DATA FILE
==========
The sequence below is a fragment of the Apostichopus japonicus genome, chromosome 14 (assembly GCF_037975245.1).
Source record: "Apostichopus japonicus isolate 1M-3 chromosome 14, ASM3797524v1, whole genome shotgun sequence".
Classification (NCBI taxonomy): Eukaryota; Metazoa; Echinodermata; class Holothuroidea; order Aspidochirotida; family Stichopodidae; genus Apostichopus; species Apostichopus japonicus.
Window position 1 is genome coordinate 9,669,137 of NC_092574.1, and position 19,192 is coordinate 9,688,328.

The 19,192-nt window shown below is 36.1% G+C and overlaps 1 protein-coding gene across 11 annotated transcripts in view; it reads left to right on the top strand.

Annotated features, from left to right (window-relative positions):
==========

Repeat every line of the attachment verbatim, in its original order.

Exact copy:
The sequence below is a fragment of the Apostichopus japonicus genome, chromosome 14 (assembly GCF_037975245.1).
Source record: "Apostichopus japonicus isolate 1M-3 chromosome 14, ASM3797524v1, whole genome shotgun sequence".
Classification (NCBI taxonomy): Eukaryota; Metazoa; Echinodermata; class Holothuroidea; order Aspidochirotida; family Stichopodidae; genus Apostichopus; species Apostichopus japonicus.
Window position 1 is genome coordinate 9,669,137 of NC_092574.1, and position 19,192 is coordinate 9,688,328.

The 19,192-nt window shown below is 36.1% G+C and overlaps 1 protein-coding gene across 11 annotated transcripts in view; it reads left to right on the top strand.

Annotated features, from left to right (window-relative positions):